🙂 🙂 🙂 🙂
Who doesn’t like some good chick lit now and again? Unlike some of the other chick lit authors I’ve read (Jane Green and Lisa Jewell spring to mind), Sophie Kinsella has not slacked off, pumping out books without much care or thought, knowing she’s successful and that her books will sell even if it seems no one bothered to give them any sort of editorial eye before publishing them. Kinsella’s a very good writer whose writing remains strong, not sloppy.
Yes, her plots are unbelievable. This one was completely so (young woman has cell phone stolen right out of her hands and, minutes later, just happens upon another one that’s been tossed in the trash, so she decides to pick it up and start using it — and that’s one of the most plausible parts of the plot). My first question was: how is she charging this phone she’s found? Did its former owner just happen to have the exact same phone she did, so her charger works? She never mentions having to buy a charger for it. Unbelievable plots don’t matter, though, when you’re a writer who is laugh-out-loud funny and who has a particular genre down to a science, the way Kinsella does. She knows exactly how to take a heroine, put her into impossible situations, and save her by the end of the story — always getting the “right” guy in the end, no matter how many Mr. Wrongs she has to face along the way (typically only one but sometimes more than one).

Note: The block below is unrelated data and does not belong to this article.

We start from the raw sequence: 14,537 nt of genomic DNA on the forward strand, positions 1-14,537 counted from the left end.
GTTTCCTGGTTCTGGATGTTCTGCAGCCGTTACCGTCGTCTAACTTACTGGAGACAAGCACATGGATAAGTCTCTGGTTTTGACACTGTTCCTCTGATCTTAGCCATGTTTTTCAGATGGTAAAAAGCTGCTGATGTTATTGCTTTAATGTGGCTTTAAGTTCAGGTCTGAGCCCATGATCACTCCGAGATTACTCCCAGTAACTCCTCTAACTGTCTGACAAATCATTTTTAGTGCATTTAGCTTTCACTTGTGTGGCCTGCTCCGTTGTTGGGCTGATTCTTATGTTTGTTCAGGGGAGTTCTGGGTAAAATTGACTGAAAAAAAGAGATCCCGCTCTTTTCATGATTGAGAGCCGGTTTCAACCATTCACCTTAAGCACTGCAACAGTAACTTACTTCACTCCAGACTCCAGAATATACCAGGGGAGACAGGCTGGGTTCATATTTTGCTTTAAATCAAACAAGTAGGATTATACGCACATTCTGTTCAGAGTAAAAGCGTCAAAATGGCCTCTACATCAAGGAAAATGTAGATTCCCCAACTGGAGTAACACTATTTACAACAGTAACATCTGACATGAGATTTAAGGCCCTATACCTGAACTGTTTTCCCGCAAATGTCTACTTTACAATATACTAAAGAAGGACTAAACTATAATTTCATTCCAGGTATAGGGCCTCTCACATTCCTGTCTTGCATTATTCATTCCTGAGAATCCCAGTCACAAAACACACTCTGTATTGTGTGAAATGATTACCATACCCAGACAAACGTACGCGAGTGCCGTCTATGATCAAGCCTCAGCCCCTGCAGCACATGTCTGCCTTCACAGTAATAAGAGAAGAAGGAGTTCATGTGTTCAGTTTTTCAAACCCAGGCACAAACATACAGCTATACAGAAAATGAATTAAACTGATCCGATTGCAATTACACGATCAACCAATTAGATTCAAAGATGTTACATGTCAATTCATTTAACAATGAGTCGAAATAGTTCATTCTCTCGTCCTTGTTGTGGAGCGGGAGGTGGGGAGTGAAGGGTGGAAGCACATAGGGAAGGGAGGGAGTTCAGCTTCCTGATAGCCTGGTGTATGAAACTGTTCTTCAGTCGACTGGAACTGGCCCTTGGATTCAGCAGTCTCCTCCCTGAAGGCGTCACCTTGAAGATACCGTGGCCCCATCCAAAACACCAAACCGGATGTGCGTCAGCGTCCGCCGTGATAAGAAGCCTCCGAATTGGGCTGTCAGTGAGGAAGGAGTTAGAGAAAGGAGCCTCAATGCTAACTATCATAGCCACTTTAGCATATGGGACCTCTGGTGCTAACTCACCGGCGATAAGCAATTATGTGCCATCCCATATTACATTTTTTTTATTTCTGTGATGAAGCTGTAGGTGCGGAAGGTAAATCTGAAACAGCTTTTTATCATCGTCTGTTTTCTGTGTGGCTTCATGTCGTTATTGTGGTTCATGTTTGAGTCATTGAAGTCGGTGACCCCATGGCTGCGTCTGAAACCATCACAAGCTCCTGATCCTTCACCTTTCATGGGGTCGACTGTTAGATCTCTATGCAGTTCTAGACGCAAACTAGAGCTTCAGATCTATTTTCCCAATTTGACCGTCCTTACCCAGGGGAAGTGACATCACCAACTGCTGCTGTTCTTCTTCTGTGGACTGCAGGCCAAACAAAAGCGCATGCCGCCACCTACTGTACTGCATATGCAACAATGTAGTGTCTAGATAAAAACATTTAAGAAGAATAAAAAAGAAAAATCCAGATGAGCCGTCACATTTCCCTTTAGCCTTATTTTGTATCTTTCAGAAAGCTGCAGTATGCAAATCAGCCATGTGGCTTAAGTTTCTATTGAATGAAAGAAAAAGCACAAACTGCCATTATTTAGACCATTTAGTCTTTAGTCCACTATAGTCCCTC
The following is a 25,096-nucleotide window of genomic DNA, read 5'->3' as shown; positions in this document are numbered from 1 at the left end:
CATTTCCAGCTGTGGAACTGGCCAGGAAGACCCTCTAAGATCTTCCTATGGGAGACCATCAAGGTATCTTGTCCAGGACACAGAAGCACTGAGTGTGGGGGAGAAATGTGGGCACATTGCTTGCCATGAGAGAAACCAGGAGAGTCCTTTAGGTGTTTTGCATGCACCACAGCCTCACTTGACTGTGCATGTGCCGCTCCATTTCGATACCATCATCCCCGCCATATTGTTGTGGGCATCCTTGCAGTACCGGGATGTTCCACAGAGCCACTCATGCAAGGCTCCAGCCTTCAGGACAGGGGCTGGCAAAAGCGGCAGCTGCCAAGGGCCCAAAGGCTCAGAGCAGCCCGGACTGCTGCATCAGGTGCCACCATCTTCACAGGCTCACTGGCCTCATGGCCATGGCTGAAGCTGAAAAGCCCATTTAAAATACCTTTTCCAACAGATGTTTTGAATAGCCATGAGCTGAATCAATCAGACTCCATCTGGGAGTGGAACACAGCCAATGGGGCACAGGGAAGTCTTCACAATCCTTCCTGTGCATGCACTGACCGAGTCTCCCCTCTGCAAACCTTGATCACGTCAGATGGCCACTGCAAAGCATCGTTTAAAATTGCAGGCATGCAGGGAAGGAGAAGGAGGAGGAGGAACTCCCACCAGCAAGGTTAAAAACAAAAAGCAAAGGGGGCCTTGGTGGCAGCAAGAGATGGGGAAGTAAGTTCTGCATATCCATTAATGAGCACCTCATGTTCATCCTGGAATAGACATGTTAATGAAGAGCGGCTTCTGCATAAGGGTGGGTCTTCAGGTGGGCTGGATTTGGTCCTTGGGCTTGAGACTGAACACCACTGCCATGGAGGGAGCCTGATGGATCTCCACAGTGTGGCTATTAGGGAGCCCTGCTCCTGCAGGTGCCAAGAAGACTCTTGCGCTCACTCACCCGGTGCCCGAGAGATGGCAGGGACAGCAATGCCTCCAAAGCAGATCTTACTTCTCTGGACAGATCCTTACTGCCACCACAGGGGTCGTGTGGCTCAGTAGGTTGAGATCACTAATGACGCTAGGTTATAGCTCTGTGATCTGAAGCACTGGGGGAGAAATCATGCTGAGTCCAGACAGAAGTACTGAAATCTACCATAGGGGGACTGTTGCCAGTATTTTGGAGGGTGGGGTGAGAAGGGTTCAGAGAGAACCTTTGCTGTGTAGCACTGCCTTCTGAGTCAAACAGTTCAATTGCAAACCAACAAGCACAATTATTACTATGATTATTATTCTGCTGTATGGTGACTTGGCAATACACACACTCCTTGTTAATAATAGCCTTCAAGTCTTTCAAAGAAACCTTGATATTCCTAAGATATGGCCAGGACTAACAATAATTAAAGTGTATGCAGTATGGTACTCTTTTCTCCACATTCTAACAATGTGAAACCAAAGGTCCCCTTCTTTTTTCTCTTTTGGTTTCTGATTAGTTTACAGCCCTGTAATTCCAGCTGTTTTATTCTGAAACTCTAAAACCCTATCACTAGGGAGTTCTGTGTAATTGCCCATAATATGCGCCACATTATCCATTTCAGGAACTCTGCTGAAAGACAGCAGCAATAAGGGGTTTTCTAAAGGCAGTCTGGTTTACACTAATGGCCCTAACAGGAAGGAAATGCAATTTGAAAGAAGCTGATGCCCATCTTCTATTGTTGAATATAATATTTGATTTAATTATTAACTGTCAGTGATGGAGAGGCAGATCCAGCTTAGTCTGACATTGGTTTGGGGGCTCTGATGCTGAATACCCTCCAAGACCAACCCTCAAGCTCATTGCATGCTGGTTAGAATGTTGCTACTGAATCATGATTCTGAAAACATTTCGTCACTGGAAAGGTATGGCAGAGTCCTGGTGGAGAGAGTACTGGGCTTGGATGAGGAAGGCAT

Our heroine Poppy is a wonderfully endearing character, and I absolutely loved her fiancé’s stuffy academic family, so wonderfully over-the-top in all the right ways! The scene in which she is forced into playing Scrabble with them is priceless (and one to which I could completely relate, having played my fair share of similar games of Scrabble and also Trivial Pursuit). Sam, the rightful owner of Poppy’s “new” cell phone was an endearing character, too, although reading this book reminded me how ludicrous the corporate world is. Not for the first time, I found myself thinking “So glad no longer to be a part of all that.”
I like the way Kinsella handles her plot twists, too. She doesn’t bombard you with too many (again, I think of the last Jane Green novel I read — not that, mind you, I’m about to give up reading Jane Green. It’s just that she’s not the superior writer that Kinsella is), and she does manage to surprise. I loved the way Poppy’s possession of that phone played into corporate evil, and yes, I was as surprised as I was meant to be, when I discovered that it did, having paid as little attention to what was important as my friend Poppy did (sorry for being so vague, but I’m trying not to give away the surprise for when you read it, and you will, I hope, be reading it).
In the world of candy literature, this one is a perfect, dark-chocolate-covered marshmallow (of the Wilbur variety, of course). I’m licking the sugar off my fingers and looking around for more.